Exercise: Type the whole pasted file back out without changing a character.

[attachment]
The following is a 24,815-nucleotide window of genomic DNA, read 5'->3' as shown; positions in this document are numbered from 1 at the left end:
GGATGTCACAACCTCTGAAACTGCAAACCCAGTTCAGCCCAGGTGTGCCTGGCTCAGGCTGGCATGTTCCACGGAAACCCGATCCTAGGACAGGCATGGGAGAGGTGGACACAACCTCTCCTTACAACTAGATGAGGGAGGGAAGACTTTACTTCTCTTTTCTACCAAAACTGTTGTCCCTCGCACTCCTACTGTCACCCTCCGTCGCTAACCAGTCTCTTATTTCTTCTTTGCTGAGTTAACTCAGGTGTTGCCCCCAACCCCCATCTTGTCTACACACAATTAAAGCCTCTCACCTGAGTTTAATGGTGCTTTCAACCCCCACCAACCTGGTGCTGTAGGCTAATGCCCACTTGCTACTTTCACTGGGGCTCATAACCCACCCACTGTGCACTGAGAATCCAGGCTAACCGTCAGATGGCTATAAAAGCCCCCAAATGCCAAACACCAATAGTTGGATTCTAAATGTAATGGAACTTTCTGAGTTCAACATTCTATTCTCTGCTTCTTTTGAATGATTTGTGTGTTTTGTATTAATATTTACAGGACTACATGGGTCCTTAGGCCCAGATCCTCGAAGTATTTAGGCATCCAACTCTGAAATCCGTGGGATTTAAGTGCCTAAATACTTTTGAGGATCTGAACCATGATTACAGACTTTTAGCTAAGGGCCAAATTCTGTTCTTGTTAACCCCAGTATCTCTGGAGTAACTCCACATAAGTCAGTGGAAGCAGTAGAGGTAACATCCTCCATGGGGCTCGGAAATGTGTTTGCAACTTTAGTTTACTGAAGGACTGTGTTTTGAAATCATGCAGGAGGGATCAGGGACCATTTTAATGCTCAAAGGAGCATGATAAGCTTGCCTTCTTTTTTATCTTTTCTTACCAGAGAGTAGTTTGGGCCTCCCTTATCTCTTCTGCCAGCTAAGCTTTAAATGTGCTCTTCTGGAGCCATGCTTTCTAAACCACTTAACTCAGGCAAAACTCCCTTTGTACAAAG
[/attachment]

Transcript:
The following is a 24,815-nucleotide window of genomic DNA, read 5'->3' as shown; positions in this document are numbered from 1 at the left end:
GGATGTCACAACCTCTGAAACTGCAAACCCAGTTCAGCCCAGGTGTGCCTGGCTCAGGCTGGCATGTTCCACGGAAACCCGATCCTAGGACAGGCATGGGAGAGGTGGACACAACCTCTCCTTACAACTAGATGAGGGAGGGAAGACTTTACTTCTCTTTTCTACCAAAACTGTTGTCCCTCGCACTCCTACTGTCACCCTCCGTCGCTAACCAGTCTCTTATTTCTTCTTTGCTGAGTTAACTCAGGTGTTGCCCCCAACCCCCATCTTGTCTACACACAATTAAAGCCTCTCACCTGAGTTTAATGGTGCTTTCAACCCCCACCAACCTGGTGCTGTAGGCTAATGCCCACTTGCTACTTTCACTGGGGCTCATAACCCACCCACTGTGCACTGAGAATCCAGGCTAACCGTCAGATGGCTATAAAAGCCCCCAAATGCCAAACACCAATAGTTGGATTCTAAATGTAATGGAACTTTCTGAGTTCAACATTCTATTCTCTGCTTCTTTTGAATGATTTGTGTGTTTTGTATTAATATTTACAGGACTACATGGGTCCTTAGGCCCAGATCCTCGAAGTATTTAGGCATCCAACTCTGAAATCCGTGGGATTTAAGTGCCTAAATACTTTTGAGGATCTGAACCATGATTACAGACTTTTAGCTAAGGGCCAAATTCTGTTCTTGTTAACCCCAGTATCTCTGGAGTAACTCCACATAAGTCAGTGGAAGCAGTAGAGGTAACATCCTCCATGGGGCTCGGAAATGTGTTTGCAACTTTAGTTTACTGAAGGACTGTGTTTTGAAATCATGCAGGAGGGATCAGGGACCATTTTAATGCTCAAAGGAGCATGATAAGCTTGCCTTCTTTTTTATCTTTTCTTACCAGAGAGTAGTTTGGGCCTCCCTTATCTCTTCTGCCAGCTAAGCTTTAAATGTGCTCTTCTGGAGCCATGCTTTCTAAACCACTTAACTCAGGCAAAACTCCCTTTGTACAAAG